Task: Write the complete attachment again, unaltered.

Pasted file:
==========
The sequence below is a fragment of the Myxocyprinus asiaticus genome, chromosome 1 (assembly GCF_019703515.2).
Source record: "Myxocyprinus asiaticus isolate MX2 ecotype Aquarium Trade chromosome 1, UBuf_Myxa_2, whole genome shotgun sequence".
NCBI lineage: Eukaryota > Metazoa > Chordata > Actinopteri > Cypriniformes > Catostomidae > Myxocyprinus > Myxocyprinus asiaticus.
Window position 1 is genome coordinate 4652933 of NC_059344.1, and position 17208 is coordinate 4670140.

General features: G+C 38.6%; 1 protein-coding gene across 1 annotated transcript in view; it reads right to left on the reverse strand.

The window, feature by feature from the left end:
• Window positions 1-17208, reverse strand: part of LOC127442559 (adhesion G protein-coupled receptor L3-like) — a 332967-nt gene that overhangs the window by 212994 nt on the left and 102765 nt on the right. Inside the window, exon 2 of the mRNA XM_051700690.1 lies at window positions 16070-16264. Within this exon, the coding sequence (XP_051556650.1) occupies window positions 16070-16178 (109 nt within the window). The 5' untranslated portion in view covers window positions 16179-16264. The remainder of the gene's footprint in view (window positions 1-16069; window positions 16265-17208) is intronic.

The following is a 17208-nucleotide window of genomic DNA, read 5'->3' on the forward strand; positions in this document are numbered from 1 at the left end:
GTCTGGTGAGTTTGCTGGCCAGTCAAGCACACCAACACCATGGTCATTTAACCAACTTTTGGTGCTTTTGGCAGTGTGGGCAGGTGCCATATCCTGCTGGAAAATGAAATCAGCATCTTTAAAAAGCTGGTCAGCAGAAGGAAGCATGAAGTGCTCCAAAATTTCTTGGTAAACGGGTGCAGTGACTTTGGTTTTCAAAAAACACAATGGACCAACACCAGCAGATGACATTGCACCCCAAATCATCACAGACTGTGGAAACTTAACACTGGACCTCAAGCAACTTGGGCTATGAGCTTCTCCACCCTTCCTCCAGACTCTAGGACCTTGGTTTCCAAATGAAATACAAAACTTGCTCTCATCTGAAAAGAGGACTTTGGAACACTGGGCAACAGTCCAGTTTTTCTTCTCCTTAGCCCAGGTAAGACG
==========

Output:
The sequence below is a fragment of the Myxocyprinus asiaticus genome, chromosome 1 (assembly GCF_019703515.2).
Source record: "Myxocyprinus asiaticus isolate MX2 ecotype Aquarium Trade chromosome 1, UBuf_Myxa_2, whole genome shotgun sequence".
NCBI lineage: Eukaryota > Metazoa > Chordata > Actinopteri > Cypriniformes > Catostomidae > Myxocyprinus > Myxocyprinus asiaticus.
Window position 1 is genome coordinate 4652933 of NC_059344.1, and position 17208 is coordinate 4670140.

General features: G+C 38.6%; 1 protein-coding gene across 1 annotated transcript in view; it reads right to left on the reverse strand.

The window, feature by feature from the left end:
• Window positions 1-17208, reverse strand: part of LOC127442559 (adhesion G protein-coupled receptor L3-like) — a 332967-nt gene that overhangs the window by 212994 nt on the left and 102765 nt on the right. Inside the window, exon 2 of the mRNA XM_051700690.1 lies at window positions 16070-16264. Within this exon, the coding sequence (XP_051556650.1) occupies window positions 16070-16178 (109 nt within the window). The 5' untranslated portion in view covers window positions 16179-16264. The remainder of the gene's footprint in view (window positions 1-16069; window positions 16265-17208) is intronic.

The following is a 17208-nucleotide window of genomic DNA, read 5'->3' on the forward strand; positions in this document are numbered from 1 at the left end:
GTCTGGTGAGTTTGCTGGCCAGTCAAGCACACCAACACCATGGTCATTTAACCAACTTTTGGTGCTTTTGGCAGTGTGGGCAGGTGCCATATCCTGCTGGAAAATGAAATCAGCATCTTTAAAAAGCTGGTCAGCAGAAGGAAGCATGAAGTGCTCCAAAATTTCTTGGTAAACGGGTGCAGTGACTTTGGTTTTCAAAAAACACAATGGACCAACACCAGCAGATGACATTGCACCCCAAATCATCACAGACTGTGGAAACTTAACACTGGACCTCAAGCAACTTGGGCTATGAGCTTCTCCACCCTTCCTCCAGACTCTAGGACCTTGGTTTCCAAATGAAATACAAAACTTGCTCTCATCTGAAAAGAGGACTTTGGAACACTGGGCAACAGTCCAGTTTTTCTTCTCCTTAGCCCAGGTAAGACG